The Bible came from the collection of the National Park Service. Douglass received it from members of the Metropolitan African Methodist Episcopal Church in Washington on Sept. 1, 1889, according to the Park Service. Douglass was leaving for a trip to Haiti, having been appointed by President Benjamin Harrison to serve there as a minister and consul general.
During the ceremony, Lynch thanked her father, the Rev. Lorenzo, a minister, and mother, Lorine, a teacher -- both of whom were on stage -- for overcoming Jim Crow segregation to help set her on a path toward success, and she dedicated the day to them.
And she made a reference to the challenges facing the Justice Department as it seeks to help improve relations between communities and local police departments in the wake of several racially charged incidents across the country in the past year, including the shooting death by police of teenager Michael Brown in Ferguson, Mo., last summer.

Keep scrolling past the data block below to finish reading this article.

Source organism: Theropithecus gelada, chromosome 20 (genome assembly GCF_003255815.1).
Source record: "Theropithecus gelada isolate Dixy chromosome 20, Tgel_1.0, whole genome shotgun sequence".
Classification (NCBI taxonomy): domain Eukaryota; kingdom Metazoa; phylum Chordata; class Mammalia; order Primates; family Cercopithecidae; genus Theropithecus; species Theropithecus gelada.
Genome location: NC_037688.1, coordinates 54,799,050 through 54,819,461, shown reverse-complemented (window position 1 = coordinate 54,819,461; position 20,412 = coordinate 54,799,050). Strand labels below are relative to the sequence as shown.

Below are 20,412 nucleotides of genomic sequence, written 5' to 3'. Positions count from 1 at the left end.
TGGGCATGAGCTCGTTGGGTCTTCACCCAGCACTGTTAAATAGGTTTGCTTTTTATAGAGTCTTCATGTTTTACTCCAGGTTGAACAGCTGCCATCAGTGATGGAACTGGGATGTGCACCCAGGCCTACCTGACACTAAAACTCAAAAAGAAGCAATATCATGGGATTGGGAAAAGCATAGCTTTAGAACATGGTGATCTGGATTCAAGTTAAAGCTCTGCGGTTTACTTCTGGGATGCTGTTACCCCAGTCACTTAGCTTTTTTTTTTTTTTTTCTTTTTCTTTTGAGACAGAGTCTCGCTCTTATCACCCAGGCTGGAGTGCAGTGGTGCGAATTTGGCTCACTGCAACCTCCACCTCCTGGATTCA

"As we confront the very nature of our citizens' relationship with those of us entrusted to protect and to serve--these are indeed challenging issues and challenging times," Lynch said.
Lynch, who is African American, follows her predecessor Eric H. Holder Jr., who was the nation's first black attorney general. In his remarks, Obama noted that Lynch was born in segregated Greensboro, N.C., and attended courthouse proceedings in Durham with her father to learn about the effects of segregation in the South.
"The law is her map; justice, her compass," Obama said. "She is tough, but she is fair." He also noted that, although her official swearing in ceremony was Wednesday, Lynch has already made an impact at Justice, having helped direct the indictment of top officials from the Federation Internationale de Football Association (FIFA), soccer's international governing body, on corruption charges.
"She’s already made her mark here at home and abroad," Obama said.